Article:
Veronique Darwin

I did something called Outlining

In My Writing on October 21, 2013 at 10:06 pm

It’s what I always thought you did when you were sober. I write only when I’m drunk. I write on waves of emotion and euphoria that are akin to, or aided by, the feelings that alcohol also give me. But outlining, that’s a systematic task. That’s logic and math and cups of coffee. I thought I couldn’t do it, then last night I sat down and did it.

I outlined 24 scenes: my whole novel. It’s a novel I’ve written several drafts of (it’s the novel on which this blog is named), but all of a sudden it was like I met it again at a party. I forgot that once it had charmed me enough to fall in love with it. I forgot I loved the thing.

The outlining became a drinking process. I had a beer and I lay down on my front on my bed for one point five hours and I wrote those 24 scene outlines. They say some things that are less outliney than others: “Jillian in Paris recap” doesn’t solve much, but a whole page webbed around the centre “Jillian wants” did help me find a plot structure that was before not as clear. I know now the concrete things she goes up against, while before I was riding on a feeling. She is trapped! I yelled. She needs to break free! I had the feeling of my book. I notice now I didn’t have the outline.

You may think that this outlining business came out of nowhere. No, it came out of two and a half years of avoidance and then a weekend at the Whistler Writers Festival where I heard enough people talk smack about not outlining that I thought I would give it a go. Never did I think that one and half hours later I would have something that (albeit having not yet reread it) feels like a book.

People keep asking me (sometimes people ask me) really cluelessly about what part of my novel I am at. I always explain that it is a fifth draft, meaning that I’ve rewritten the book five times, then I explain I am at Chapter Two of this revision. That I have not changed this exact explanation for a long time might be a better way of explaining where I am at in my novel. I am at a stagnation, caused undeniably by the fact that I am now working full-time in a job that has the ability to take over a life, but also by a slight laziness.

I define my laziness this way: the more I am efficient and disciplined in everyday tasks, the less I see the need to discipline myself, thereby creating an overconfidence that outweighs any nagging feeling that I am not doing my all.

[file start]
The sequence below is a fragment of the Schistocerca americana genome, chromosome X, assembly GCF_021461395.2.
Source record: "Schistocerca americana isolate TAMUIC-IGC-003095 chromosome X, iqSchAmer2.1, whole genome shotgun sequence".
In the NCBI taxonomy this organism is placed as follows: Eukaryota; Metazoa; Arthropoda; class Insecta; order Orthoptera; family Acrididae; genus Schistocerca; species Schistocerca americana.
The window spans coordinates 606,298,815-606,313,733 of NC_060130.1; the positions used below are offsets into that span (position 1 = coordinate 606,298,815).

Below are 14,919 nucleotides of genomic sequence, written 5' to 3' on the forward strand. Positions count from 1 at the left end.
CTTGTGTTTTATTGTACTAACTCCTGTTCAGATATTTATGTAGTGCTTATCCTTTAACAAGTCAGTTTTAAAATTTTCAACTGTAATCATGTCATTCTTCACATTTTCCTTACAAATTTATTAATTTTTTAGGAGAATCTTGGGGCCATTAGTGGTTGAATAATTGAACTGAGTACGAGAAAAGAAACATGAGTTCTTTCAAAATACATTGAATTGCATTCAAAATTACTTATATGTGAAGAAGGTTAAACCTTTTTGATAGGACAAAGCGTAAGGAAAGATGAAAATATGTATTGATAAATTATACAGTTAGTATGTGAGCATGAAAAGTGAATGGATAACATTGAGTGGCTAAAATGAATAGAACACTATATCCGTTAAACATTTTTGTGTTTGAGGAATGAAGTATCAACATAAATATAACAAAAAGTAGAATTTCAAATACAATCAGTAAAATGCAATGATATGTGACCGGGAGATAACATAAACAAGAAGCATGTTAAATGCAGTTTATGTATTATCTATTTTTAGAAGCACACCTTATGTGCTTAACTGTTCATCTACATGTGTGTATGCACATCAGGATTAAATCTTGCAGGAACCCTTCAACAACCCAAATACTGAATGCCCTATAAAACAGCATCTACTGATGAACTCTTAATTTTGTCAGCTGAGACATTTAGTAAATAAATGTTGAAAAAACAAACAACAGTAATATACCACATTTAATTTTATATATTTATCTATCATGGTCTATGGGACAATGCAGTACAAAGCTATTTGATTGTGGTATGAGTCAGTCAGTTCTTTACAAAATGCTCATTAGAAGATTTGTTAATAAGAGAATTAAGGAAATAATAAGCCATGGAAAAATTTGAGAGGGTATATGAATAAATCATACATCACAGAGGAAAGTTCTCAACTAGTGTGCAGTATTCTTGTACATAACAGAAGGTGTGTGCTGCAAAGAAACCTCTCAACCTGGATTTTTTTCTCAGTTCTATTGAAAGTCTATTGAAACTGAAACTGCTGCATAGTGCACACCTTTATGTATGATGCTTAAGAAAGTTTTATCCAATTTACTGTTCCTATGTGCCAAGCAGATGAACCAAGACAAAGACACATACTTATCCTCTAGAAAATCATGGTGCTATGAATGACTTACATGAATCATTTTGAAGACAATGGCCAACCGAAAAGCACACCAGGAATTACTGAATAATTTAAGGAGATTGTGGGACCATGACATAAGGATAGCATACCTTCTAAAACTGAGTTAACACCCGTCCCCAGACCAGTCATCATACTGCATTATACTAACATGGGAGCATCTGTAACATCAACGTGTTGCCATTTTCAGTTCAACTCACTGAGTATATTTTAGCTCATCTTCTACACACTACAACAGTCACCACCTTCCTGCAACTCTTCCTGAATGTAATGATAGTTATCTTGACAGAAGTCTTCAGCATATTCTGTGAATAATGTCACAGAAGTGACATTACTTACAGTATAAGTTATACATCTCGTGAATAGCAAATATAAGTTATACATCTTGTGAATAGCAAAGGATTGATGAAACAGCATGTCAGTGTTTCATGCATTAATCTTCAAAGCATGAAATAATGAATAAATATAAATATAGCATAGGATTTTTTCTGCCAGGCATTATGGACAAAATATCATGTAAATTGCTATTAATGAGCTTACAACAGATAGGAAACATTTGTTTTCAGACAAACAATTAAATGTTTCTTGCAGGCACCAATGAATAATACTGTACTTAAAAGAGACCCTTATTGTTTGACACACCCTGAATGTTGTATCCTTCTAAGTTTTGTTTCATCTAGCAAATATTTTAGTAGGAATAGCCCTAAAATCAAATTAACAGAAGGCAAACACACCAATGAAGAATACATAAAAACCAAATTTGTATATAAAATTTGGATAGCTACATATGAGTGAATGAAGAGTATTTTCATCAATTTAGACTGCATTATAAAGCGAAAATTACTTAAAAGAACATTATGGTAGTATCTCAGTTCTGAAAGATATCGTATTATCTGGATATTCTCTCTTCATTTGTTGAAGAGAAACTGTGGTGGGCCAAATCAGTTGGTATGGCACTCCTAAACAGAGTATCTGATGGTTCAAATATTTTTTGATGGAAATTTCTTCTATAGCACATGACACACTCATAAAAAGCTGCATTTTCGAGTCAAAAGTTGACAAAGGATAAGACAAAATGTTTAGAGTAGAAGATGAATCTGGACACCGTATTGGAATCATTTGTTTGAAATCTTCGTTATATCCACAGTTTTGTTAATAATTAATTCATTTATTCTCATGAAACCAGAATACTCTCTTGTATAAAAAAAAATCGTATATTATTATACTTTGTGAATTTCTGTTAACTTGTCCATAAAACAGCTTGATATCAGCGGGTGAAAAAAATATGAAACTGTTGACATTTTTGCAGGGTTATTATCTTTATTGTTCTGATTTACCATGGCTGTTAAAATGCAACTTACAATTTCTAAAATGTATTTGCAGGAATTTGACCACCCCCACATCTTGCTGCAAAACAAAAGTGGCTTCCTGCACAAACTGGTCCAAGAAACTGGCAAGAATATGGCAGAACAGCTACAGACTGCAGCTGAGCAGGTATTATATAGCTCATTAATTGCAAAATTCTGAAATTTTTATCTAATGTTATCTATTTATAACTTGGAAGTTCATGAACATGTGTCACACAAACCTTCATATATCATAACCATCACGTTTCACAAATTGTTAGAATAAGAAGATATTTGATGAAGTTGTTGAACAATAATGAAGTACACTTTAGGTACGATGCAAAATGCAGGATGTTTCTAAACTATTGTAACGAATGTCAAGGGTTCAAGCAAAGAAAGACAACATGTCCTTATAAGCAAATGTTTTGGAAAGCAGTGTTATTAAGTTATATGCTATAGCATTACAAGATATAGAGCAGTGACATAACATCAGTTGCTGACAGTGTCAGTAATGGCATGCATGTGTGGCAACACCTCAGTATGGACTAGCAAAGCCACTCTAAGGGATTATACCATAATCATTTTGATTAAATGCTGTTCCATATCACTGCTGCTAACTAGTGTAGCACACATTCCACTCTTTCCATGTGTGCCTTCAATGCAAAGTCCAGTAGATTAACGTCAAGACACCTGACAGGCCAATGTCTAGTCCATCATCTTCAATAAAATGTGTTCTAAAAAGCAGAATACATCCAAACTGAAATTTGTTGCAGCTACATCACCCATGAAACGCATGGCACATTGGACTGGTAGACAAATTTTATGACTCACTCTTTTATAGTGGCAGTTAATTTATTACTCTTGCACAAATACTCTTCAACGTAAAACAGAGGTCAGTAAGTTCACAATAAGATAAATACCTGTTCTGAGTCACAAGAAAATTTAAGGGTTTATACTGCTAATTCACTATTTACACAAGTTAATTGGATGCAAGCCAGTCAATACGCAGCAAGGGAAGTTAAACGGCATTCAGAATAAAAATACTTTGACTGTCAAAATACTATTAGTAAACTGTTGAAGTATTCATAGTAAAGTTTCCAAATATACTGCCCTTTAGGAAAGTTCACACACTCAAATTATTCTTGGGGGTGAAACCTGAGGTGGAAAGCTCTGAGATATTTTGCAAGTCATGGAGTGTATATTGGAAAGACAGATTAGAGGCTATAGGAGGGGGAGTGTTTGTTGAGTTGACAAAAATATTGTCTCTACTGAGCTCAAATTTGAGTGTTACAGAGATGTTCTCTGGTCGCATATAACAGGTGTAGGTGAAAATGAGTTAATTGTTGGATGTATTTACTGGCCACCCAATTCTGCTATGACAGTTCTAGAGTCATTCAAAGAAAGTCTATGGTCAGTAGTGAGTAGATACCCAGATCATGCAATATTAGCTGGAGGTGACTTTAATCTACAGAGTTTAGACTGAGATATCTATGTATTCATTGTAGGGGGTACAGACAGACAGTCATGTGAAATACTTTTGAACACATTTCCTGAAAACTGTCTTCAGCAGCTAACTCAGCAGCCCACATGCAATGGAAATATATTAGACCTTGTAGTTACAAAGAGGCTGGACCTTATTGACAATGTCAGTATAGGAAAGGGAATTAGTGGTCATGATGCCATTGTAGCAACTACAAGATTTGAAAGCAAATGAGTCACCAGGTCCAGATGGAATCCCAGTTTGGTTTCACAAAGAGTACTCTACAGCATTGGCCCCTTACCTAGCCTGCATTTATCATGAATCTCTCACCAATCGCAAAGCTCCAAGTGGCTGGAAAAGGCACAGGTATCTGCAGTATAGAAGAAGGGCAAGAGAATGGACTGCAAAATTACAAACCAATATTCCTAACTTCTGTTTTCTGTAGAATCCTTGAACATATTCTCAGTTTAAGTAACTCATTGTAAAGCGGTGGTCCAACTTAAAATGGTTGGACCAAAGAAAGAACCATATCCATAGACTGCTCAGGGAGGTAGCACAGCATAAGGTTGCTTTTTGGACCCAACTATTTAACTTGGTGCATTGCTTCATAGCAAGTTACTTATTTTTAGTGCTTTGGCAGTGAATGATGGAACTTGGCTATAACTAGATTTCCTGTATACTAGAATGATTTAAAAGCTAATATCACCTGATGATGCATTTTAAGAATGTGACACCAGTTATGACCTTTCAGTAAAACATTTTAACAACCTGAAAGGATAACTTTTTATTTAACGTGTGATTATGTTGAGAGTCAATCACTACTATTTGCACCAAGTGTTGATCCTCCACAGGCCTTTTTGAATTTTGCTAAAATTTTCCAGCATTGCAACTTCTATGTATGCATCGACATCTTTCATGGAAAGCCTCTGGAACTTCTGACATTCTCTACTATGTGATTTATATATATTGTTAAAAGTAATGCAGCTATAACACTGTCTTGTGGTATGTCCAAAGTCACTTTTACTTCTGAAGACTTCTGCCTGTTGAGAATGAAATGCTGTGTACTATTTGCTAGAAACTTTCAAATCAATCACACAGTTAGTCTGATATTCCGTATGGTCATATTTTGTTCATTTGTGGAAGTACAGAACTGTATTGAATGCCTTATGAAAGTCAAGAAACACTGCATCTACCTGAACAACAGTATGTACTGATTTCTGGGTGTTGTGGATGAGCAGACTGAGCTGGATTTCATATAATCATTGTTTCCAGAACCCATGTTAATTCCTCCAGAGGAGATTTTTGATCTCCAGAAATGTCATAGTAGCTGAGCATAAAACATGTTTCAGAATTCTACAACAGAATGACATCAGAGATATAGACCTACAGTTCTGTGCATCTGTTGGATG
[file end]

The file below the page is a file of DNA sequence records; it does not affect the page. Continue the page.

So here we are with an outline, which is nothing if it does not serve as a Platonic image for something real. So I created a word processing document titled “Draft Six Scene 24” and checked Facebook. I closed it and created a word processing document titled “Draft Six Scene 1” and closed it. A cat sat on my lap and I checked the news (that’s a lie!) then I started writing.

I am now two pages in to what is going to be a complete rewrite. I’m going to do it and I’m going to do it straight through, like I dropped my novel in the fire. Like I dropped my novel in the fire and I was so drunk (think Hemingway! think whisky!) that instead of sobering up and writing an outline, I just wrote my novel straight through again. And I will depend on this feeling I had when I first wrote it, that love-at-first-sight feeling, to carry me and it through and keep us together. When I get to the bumps, I’ll have a road map to help me trace back my steps and find where I got lost. But I’ll take the same philosophy to my outline as I do to a road map: what’s the fun in knowing all the right turns when I can make all the wrong ones and still get there okay, too overconfident to ever admit I didn’t know my way all along.


  1. Many people suggest that writing an outline is wrong, that it is too constrictive, that there is a danger that the plot drives the characters and not the other way around. Much of this is right, especially for those writers who promote this idea.
    I wrote my first novel with an outline and plan to do the same with my second, however I also gave my characters the freedom to react naturally to events, and if that meant going back and re-working the outline to adapt, that’s what I did.
    It seems to me that by the fifth draft, you know your characters well. This should mean that your outline reflects their behaviour based on sound knowledge, as opposed to a desire for them to reach a certain plot point.
    The key thing to remember is that if it works for you, it’s the right way, whatever that happens to be.

Leave a Reply

Fill in your details below or click an icon to log in: Logo

You are commenting using your account. Log Out /  Change )

Google+ photo

You are commenting using your Google+ account. Log Out /  Change )

Twitter picture

You are commenting using your Twitter account. Log Out /  Change )

Facebook photo

You are commenting using your Facebook account. Log Out /  Change )


Connecting to %s

%d bloggers like this: